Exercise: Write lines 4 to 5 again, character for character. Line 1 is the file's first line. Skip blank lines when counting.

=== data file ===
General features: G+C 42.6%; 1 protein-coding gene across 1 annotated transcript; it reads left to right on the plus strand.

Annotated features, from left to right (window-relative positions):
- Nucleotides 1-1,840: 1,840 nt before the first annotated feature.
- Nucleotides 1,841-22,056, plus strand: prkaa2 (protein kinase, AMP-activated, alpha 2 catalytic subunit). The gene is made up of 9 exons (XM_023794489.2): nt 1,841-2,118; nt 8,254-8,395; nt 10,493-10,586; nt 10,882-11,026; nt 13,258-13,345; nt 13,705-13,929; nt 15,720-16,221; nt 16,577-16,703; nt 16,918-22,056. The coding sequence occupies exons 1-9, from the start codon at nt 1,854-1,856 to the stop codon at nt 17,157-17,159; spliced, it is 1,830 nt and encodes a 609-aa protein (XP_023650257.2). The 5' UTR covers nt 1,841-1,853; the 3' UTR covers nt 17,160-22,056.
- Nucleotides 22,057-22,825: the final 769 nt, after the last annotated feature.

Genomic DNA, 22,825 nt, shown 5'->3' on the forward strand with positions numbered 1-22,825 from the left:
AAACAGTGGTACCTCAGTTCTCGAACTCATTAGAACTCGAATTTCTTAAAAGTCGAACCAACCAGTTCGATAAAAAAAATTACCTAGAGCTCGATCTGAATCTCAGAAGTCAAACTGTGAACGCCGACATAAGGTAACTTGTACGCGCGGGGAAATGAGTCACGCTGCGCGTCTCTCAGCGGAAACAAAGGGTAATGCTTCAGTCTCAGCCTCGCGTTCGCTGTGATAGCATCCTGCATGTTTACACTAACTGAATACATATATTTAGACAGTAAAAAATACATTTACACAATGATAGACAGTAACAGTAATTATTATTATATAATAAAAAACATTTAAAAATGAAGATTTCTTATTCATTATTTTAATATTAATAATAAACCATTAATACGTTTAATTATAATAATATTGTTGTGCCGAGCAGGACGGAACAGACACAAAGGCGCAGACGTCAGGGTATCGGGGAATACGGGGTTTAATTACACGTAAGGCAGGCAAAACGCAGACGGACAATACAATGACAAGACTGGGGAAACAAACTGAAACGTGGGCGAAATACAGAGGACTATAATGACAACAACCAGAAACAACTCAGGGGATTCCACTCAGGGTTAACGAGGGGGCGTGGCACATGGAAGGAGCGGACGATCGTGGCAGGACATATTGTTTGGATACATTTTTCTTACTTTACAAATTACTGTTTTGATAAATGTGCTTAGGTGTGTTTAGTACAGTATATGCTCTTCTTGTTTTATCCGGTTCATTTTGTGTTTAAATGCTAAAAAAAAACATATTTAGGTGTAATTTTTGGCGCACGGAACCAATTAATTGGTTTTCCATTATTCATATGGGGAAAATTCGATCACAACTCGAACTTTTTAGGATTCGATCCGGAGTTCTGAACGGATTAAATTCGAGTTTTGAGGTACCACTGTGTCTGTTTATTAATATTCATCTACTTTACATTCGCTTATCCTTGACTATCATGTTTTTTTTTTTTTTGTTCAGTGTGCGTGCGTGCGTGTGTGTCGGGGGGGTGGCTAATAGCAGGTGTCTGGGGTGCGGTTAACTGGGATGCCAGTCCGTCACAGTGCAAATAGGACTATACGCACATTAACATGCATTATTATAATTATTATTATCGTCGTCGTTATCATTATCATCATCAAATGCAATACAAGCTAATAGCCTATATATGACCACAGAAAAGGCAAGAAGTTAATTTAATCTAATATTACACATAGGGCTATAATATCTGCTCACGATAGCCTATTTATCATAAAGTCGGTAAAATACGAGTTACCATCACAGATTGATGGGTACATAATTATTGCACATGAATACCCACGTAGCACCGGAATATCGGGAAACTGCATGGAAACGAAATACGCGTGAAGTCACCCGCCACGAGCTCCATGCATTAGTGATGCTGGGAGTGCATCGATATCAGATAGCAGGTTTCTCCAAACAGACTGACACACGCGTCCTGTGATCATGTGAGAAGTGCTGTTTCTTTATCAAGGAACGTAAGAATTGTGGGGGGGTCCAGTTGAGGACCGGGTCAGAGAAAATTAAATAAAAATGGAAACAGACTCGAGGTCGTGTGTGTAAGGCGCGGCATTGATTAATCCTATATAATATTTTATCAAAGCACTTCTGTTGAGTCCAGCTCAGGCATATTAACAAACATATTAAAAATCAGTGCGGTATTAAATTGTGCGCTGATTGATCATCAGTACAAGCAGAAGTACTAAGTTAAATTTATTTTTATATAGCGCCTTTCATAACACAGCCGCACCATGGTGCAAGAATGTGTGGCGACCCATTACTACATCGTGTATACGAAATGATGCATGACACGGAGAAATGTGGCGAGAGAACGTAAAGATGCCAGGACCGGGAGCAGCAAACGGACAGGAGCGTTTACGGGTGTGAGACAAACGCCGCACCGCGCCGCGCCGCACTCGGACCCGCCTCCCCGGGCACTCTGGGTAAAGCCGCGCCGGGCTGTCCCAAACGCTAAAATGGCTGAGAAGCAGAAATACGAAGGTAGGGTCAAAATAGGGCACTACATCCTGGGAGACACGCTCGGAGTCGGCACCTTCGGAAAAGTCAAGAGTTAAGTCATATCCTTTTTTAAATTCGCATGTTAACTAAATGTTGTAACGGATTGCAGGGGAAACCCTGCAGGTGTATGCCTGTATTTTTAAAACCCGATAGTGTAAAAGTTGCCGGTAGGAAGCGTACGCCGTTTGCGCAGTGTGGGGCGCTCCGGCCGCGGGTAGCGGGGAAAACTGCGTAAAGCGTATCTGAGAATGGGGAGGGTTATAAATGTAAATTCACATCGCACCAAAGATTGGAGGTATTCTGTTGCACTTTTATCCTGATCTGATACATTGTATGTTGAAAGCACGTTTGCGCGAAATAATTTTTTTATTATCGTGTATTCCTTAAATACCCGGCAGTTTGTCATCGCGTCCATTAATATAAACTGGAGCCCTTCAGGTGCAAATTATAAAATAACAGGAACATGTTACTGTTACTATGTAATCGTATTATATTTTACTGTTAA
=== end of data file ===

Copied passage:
- Nucleotides 1,841-22,056, plus strand: prkaa2 (protein kinase, AMP-activated, alpha 2 catalytic subunit). The gene is made up of 9 exons (XM_023794489.2): nt 1,841-2,118; nt 8,254-8,395; nt 10,493-10,586; nt 10,882-11,026; nt 13,258-13,345; nt 13,705-13,929; nt 15,720-16,221; nt 16,577-16,703; nt 16,918-22,056. The coding sequence occupies exons 1-9, from the start codon at nt 1,854-1,856 to the stop codon at nt 17,157-17,159; spliced, it is 1,830 nt and encodes a 609-aa protein (XP_023650257.2). The 5' UTR covers nt 1,841-1,853; the 3' UTR covers nt 17,160-22,056.
- Nucleotides 22,057-22,825: the final 769 nt, after the last annotated feature.